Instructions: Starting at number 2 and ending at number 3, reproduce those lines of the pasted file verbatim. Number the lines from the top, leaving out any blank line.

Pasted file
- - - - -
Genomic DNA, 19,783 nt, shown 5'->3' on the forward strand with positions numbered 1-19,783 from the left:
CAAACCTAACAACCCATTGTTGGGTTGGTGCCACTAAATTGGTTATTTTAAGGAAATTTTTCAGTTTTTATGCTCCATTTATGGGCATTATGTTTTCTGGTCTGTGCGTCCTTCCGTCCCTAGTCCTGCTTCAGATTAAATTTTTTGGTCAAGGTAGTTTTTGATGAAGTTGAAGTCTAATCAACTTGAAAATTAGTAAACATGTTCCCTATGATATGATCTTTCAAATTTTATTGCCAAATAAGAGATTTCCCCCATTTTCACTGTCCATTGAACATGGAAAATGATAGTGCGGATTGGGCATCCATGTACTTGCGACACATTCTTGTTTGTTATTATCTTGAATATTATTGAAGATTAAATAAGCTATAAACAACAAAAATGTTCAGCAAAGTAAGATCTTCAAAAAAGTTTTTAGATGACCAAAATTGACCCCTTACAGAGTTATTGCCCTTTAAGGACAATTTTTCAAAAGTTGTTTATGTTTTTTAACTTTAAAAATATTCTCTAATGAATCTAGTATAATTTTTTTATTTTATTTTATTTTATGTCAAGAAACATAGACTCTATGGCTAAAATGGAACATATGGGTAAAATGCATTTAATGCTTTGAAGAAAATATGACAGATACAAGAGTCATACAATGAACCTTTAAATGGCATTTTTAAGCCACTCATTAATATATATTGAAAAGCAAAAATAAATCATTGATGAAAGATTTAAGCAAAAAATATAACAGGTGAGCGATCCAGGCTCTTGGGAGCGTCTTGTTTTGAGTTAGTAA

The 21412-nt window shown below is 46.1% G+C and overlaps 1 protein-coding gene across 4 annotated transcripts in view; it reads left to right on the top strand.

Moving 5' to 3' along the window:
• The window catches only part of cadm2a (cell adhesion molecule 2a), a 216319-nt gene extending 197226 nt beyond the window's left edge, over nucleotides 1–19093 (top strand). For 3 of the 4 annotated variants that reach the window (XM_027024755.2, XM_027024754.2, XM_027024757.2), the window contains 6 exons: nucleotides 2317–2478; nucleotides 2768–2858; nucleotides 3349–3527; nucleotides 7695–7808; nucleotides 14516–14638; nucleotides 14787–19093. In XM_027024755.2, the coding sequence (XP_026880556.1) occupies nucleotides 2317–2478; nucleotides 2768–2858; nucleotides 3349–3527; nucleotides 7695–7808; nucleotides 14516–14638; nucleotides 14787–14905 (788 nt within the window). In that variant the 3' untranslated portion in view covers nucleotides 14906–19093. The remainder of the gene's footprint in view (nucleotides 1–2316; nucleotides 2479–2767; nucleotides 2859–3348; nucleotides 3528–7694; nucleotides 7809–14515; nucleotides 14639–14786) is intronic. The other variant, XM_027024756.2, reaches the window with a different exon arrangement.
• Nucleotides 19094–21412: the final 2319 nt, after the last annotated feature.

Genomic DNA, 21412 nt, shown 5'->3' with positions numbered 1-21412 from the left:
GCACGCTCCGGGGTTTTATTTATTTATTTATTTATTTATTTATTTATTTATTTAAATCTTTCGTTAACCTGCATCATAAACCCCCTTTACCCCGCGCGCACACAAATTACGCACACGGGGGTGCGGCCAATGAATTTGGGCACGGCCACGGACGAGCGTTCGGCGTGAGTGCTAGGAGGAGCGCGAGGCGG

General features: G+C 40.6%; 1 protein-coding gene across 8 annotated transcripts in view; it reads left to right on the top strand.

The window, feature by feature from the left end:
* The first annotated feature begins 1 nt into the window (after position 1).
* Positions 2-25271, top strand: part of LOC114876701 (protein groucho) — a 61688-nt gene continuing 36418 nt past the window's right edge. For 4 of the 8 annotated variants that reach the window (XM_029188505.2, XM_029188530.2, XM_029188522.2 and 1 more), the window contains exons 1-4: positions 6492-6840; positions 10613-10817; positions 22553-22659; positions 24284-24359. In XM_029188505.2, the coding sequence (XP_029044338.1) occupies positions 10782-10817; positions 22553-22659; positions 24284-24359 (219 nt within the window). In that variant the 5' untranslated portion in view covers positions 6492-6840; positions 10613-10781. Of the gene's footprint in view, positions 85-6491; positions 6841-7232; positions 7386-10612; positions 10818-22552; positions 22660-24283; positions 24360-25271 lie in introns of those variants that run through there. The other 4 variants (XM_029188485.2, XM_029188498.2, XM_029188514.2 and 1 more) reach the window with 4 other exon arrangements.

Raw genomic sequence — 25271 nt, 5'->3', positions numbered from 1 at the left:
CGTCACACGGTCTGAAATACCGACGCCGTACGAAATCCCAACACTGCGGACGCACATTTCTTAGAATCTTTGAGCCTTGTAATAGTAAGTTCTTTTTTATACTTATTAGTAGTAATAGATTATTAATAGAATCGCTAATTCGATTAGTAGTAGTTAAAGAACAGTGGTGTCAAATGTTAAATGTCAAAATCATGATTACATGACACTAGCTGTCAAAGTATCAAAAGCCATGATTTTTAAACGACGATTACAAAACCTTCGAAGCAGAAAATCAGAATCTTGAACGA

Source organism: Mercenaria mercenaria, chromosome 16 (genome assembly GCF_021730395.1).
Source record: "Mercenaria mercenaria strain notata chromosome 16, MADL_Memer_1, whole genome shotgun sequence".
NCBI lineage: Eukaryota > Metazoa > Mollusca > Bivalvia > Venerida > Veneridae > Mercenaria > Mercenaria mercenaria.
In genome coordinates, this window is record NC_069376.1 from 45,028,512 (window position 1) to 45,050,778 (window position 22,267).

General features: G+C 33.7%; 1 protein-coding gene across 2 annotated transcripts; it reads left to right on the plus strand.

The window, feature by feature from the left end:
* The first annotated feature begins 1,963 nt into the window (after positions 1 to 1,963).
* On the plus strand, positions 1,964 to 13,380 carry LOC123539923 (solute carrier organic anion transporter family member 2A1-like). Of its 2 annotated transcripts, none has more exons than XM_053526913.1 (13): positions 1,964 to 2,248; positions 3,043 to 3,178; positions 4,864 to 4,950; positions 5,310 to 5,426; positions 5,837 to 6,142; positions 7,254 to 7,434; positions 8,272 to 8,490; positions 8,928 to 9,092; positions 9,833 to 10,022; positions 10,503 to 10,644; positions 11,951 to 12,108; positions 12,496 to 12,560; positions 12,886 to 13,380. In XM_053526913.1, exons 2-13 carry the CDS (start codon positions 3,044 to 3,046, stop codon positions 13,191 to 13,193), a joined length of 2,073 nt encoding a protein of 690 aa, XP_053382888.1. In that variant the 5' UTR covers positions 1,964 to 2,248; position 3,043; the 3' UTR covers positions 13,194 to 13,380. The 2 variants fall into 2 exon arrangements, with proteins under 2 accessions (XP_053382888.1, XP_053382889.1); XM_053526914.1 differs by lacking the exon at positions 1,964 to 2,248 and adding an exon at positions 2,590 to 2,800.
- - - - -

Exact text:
CAAACCTAACAACCCATTGTTGGGTTGGTGCCACTAAATTGGTTATTTTAAGGAAATTTTTCAGTTTTTATGCTCCATTTATGGGCATTATGTTTTCTGGTCTGTGCGTCCTTCCGTCCCTAGTCCTGCTTCAGATTAAATTTTTTGGTCAAGGTAGTTTTTGATGAAGTTGAAGTCTAATCAACTTGAAAATTAGTAAACATGTTCCCTATGATATGATCTTTCAAATTTTATTGCCAAATAAGAGATTTCCCCCATTTTCACTGTCCATTGAACATGGAAAATGATAGTGCGGATTGGGCATCCATGTACTTGCGACACATTCTTGTTTGTTATTATCTTGAATATTATTGAAGATTAAATAAGCTATAAACAACAAAAATGTTCAGCAAAGTAAGATCTTCAAAAAAGTTTTTAGATGACCAAAATTGACCCCTTACAGAGTTATTGCCCTTTAAGGACAATTTTTCAAAAGTTGTTTATGTTTTTTAACTTTAAAAATATTCTCTAATGAATCTAGTATAATTTTTTTATTTTATTTTATTTTATGTCAAGAAACATAGACTCTATGGCTAAAATGGAACATATGGGTAAAATGCATTTAATGCTTTGAAGAAAATATGACAGATACAAGAGTCATACAATGAACCTTTAAATGGCATTTTTAAGCCACTCATTAATATATATTGAAAAGCAAAAATAAATCATTGATGAAAGATTTAAGCAAAAAATATAACAGGTGAGCGATCCAGGCTCTTGGGAGCGTCTTGTTTTGAGTTAGTAA

The 21412-nt window shown below is 46.1% G+C and overlaps 1 protein-coding gene across 4 annotated transcripts in view; it reads left to right on the top strand.